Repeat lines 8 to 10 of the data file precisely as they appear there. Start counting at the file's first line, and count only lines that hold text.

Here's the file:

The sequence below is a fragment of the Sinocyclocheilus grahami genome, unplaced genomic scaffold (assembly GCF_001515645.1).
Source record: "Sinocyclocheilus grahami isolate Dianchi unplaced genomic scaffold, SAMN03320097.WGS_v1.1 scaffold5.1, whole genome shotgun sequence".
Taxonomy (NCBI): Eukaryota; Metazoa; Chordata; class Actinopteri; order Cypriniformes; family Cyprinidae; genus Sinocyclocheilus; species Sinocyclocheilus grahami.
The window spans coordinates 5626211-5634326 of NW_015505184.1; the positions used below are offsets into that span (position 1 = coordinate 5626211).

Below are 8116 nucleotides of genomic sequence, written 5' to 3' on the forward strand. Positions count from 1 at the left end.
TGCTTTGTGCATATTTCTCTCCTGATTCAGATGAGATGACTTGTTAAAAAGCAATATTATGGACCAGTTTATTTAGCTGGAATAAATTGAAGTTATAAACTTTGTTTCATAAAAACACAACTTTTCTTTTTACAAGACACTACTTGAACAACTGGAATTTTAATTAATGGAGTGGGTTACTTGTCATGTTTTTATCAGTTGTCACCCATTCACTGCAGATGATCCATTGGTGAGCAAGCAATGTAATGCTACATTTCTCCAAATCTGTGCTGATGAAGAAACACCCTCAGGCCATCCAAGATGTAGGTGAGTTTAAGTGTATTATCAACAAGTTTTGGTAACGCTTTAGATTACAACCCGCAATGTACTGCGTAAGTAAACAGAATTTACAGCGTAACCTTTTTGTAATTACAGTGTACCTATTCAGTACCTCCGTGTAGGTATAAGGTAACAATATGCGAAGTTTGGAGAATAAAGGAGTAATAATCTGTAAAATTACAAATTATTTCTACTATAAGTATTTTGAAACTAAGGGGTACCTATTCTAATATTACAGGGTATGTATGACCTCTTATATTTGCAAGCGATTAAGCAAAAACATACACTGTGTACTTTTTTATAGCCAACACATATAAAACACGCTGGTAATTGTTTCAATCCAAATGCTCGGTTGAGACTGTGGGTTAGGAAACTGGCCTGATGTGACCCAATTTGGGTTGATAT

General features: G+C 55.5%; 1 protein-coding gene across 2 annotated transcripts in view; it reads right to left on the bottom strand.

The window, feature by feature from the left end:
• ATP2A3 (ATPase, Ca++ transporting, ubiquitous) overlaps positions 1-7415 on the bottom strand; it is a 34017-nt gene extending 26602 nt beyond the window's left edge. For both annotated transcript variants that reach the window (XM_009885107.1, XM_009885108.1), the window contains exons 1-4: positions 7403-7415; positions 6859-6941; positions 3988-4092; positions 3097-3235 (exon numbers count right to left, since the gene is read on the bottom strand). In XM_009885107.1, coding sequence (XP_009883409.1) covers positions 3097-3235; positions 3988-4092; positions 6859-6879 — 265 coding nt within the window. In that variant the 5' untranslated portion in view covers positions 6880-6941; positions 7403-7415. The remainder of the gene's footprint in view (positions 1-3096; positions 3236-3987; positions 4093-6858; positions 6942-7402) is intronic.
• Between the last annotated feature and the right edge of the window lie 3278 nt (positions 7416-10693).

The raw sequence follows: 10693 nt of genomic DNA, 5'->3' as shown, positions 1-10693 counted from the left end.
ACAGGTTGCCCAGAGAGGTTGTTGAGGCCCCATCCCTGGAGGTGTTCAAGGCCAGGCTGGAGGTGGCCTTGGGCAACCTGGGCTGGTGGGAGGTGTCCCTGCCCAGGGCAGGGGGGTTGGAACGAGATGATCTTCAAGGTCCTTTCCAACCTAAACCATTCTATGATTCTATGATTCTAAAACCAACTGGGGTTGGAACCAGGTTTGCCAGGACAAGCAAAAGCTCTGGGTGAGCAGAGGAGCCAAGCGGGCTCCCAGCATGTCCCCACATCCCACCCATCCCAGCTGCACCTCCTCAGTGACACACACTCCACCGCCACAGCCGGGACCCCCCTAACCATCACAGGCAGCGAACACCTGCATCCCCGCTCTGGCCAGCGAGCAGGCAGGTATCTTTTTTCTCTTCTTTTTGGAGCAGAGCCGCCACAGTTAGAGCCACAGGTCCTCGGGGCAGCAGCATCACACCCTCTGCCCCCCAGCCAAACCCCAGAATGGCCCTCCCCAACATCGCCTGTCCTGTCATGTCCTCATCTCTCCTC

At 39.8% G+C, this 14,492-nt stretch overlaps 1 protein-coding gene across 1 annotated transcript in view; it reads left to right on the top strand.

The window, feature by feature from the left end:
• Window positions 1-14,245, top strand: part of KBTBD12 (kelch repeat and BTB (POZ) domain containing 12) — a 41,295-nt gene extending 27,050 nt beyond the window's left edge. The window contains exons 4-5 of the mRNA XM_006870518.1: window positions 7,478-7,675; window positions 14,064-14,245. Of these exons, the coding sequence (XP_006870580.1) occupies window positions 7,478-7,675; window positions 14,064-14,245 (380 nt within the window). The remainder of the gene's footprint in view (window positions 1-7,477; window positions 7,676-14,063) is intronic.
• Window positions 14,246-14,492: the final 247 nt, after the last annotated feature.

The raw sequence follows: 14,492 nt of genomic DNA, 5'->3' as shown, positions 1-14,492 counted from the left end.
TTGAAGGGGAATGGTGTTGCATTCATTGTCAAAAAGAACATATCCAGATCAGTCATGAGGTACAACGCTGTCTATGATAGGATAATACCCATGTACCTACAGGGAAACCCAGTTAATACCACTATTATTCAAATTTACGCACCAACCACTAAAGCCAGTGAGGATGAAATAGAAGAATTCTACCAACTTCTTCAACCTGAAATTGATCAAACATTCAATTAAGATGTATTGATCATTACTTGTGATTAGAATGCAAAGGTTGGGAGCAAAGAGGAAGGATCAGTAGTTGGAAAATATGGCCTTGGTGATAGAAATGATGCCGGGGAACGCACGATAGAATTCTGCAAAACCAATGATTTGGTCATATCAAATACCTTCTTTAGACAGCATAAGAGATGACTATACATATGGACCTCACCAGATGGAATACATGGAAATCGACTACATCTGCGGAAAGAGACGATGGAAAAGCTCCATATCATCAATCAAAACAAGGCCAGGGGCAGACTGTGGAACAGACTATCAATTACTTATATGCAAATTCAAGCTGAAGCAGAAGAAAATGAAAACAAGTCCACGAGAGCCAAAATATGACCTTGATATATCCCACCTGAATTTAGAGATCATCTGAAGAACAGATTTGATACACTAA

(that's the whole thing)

The window, feature by feature from the left end:
• ATP2A3 (ATPase, Ca++ transporting, ubiquitous) overlaps positions 1-7415 on the bottom strand; it is a 34017-nt gene extending 26602 nt beyond the window's left edge. For both annotated transcript variants that reach the window (XM_009885107.1, XM_009885108.1), the window contains exons 1-4: positions 7403-7415; positions 6859-6941; positions 3988-4092; positions 3097-3235 (exon numbers count right to left, since the gene is read on the bottom strand). In XM_009885107.1, coding sequence (XP_009883409.1) covers positions 3097-3235; positions 3988-4092; positions 6859-6879 — 265 coding nt within the window. In that variant the 5' untranslated portion in view covers positions 6880-6941; positions 7403-7415. The remainder of the gene's footprint in view (positions 1-3096; positions 3236-3987; positions 4093-6858; positions 6942-7402) is intronic.
• Between the last annotated feature and the right edge of the window lie 3278 nt (positions 7416-10693).